In the days when I lived off Palisades Road, on the north side of Brant Lake, I often paddled across to Sunset Mountain Lodge, the only hotel that still existed on the lake. Once, I set off after dark when a moon barely illuminated the landscape. The location of my house, on a cliff 25 feet above the shore, presented a challenge as I descended to the dock. Although I knew many of the boulders and tree roots emerging from the ground I proceeded slowly until a partially rotten wooden ladder led on to the dock.
Since those were the years before I owned my slick red Mad River canoe I eased into a canoe aptly called the Adventurer, orange with white polka dots. Those polka dots were actually patches of fiberglass covering up gashes where the canoe had hit a rock or gone aground. The canoe itself, although bravely surviving a history of close encounters, rode easily on the water, the stable hull connoting safety.
Within moments of departure into the open waters, I was swallowed up by darkness.
The distance from one side of the lake to the other measured a mile, but at night, without visibility, the distance seemed infinite. I knew that Schultz’s Island loomed to my right. In daytime a sea gull perched on a rock just off the island. Further up the lake, a log cabin on stilts marked the old Camp Gibbons, summer retreat for the Albany Catholic diocese. But these markers only existed when you could see them in the daytime. Now, an impenetrable black extended from the surface of the water into the sky where the moon, although beautiful, was incapable of turning back the opaque world enclosing me.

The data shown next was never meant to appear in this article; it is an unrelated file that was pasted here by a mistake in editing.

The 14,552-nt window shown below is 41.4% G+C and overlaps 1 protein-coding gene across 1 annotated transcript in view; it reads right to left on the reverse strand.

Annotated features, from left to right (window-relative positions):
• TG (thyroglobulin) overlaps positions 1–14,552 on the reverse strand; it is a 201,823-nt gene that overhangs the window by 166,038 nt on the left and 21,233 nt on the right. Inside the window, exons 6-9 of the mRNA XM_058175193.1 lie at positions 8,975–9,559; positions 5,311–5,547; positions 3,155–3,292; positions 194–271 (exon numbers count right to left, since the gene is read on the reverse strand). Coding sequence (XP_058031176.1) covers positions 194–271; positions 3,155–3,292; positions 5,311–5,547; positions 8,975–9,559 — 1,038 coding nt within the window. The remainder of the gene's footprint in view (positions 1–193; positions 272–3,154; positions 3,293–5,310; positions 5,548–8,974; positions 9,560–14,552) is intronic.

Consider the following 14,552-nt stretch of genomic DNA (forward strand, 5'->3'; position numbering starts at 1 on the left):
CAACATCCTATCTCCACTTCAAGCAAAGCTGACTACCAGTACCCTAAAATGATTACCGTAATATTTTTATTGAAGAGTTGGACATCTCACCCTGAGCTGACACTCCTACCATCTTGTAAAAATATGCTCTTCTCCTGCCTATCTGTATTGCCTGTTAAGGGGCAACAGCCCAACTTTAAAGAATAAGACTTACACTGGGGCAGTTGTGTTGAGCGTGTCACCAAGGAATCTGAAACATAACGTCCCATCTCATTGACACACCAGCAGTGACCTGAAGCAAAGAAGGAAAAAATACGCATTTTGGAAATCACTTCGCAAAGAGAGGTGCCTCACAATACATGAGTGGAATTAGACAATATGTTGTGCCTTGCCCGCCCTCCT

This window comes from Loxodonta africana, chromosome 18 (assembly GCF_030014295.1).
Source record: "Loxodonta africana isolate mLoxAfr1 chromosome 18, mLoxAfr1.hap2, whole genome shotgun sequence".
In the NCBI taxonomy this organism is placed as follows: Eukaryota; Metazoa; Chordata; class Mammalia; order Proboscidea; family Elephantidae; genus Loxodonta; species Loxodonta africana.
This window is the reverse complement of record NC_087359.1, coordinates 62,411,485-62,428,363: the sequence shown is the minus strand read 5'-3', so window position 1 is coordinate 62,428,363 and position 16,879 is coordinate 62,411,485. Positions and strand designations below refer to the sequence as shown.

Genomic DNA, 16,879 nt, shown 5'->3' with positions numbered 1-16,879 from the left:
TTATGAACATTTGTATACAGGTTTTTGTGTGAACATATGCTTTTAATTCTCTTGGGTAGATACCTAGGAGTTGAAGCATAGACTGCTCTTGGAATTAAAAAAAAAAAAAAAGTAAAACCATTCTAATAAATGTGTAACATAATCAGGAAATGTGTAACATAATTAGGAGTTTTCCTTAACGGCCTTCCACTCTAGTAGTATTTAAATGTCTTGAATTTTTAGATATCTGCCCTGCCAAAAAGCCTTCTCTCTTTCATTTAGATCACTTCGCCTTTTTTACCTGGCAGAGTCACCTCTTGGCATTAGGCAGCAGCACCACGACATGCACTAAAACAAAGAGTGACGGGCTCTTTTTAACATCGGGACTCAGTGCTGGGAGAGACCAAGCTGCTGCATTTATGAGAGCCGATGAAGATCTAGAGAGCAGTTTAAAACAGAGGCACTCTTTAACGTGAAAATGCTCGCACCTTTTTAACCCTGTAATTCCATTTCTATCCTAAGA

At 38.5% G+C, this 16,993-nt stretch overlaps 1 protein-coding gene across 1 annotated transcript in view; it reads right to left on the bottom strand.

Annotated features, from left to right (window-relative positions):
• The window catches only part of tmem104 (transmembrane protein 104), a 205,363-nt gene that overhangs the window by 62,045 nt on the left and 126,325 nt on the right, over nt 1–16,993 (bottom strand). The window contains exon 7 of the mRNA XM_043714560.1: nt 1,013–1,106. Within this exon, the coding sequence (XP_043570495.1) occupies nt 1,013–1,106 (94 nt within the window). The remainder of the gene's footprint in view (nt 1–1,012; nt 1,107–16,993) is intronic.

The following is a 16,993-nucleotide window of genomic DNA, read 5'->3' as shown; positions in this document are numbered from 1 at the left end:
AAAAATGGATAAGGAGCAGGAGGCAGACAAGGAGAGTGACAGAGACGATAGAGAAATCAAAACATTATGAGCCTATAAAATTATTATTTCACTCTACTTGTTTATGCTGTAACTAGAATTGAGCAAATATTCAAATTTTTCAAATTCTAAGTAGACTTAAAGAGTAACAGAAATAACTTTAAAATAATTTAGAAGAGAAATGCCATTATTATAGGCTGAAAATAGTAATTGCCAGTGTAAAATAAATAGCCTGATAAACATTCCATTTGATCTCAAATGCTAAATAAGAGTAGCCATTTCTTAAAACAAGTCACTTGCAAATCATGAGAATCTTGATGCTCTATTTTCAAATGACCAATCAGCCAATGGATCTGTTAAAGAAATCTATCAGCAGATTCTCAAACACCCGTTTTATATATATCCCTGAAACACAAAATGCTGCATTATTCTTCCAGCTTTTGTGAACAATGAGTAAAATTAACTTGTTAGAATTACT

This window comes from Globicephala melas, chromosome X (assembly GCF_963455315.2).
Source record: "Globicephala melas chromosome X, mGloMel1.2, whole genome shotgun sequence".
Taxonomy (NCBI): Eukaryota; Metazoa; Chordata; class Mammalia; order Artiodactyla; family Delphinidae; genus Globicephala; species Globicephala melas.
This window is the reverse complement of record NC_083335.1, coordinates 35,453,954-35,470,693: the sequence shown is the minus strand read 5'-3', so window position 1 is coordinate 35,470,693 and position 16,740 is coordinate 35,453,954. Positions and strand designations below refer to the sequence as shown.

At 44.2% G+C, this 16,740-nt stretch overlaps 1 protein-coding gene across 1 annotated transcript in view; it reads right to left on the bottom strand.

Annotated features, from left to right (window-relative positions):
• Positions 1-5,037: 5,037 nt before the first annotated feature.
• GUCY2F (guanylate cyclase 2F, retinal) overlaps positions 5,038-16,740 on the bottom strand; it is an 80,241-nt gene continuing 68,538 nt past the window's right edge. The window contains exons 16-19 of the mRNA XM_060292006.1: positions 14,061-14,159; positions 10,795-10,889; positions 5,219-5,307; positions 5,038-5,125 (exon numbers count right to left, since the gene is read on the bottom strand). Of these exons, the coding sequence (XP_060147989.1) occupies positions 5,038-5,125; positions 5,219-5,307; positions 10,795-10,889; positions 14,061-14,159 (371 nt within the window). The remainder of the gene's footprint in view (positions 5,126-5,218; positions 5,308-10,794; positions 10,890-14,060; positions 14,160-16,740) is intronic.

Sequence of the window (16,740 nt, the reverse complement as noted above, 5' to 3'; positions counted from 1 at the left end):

With the exception of the peaceful sound of my paddle cutting through the water all was still, and the narrow light from my flashlight barely illuminated the ripples spreading on either side. I felt disoriented, wondering whether I might have veered towards the left. If so the lake stretched for 9 miles. A long paddle. For a moment I stopped paddling and considered turning back or at least changing direction. There was that flash of fear that can accompany uncertainty.
After hesitating, I continued on, until, in the distance, I saw a faint light. I knew that this had to be Sunset Mountain Lodge located opposite the mountain over which the sun set. With renewed energy I paddled and with each stroke the distant light became stronger. Eventually I noticed the outline of a sand beach and within moments I had landed at my destination.
Above the beach, lanterns glowed on the white wood wrap-around porch of the lodge. A screen door opened into a restaurant where visitors drank beer and ate hamburgers. Some guests remained on the porch, rocking gently in the line of green wicker chairs. Pausing, I turned back for a last look at the lake but I could not penetrate the nighttime. Reversing my direction, I focused on Sunset Mountain Lodge, alive with people, with laughter–and with light.
Before I reached the lodge, and still carrying my canoe paddle, I reflected on the night’s occurrence and silently vowed that whenever possible I would paddle towards the light, confident that there is always a new dawn, a ray of brightness, to be found even on the darkest days–if we are aware.
It has been many years since that nighttime journey in the Adventurer, but at this season, as days are short and night sweeps in at an early hour, I remember that time when I crossed over from the dead of night to a world illuminated.
May your New Year be bright and fulfilling.